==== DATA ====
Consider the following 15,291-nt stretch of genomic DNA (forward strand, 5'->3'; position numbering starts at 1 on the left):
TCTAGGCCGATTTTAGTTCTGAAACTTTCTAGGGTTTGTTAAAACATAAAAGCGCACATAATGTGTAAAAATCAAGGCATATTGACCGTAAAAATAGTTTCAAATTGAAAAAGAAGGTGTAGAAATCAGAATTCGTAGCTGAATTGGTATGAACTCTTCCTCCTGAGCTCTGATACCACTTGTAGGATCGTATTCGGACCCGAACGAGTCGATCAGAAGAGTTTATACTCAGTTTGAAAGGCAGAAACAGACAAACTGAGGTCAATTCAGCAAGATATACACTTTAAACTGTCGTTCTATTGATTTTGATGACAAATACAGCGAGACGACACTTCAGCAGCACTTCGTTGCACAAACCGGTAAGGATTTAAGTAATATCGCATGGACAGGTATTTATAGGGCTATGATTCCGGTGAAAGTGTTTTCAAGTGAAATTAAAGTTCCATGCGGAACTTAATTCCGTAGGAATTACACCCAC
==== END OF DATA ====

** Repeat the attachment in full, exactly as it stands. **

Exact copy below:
Consider the following 15,291-nt stretch of genomic DNA (forward strand, 5'->3'; position numbering starts at 1 on the left):
TCTAGGCCGATTTTAGTTCTGAAACTTTCTAGGGTTTGTTAAAACATAAAAGCGCACATAATGTGTAAAAATCAAGGCATATTGACCGTAAAAATAGTTTCAAATTGAAAAAGAAGGTGTAGAAATCAGAATTCGTAGCTGAATTGGTATGAACTCTTCCTCCTGAGCTCTGATACCACTTGTAGGATCGTATTCGGACCCGAACGAGTCGATCAGAAGAGTTTATACTCAGTTTGAAAGGCAGAAACAGACAAACTGAGGTCAATTCAGCAAGATATACACTTTAAACTGTCGTTCTATTGATTTTGATGACAAATACAGCGAGACGACACTTCAGCAGCACTTCGTTGCACAAACCGGTAAGGATTTAAGTAATATCGCATGGACAGGTATTTATAGGGCTATGATTCCGGTGAAAGTGTTTTCAAGTGAAATTAAAGTTCCATGCGGAACTTAATTCCGTAGGAATTACACCCAC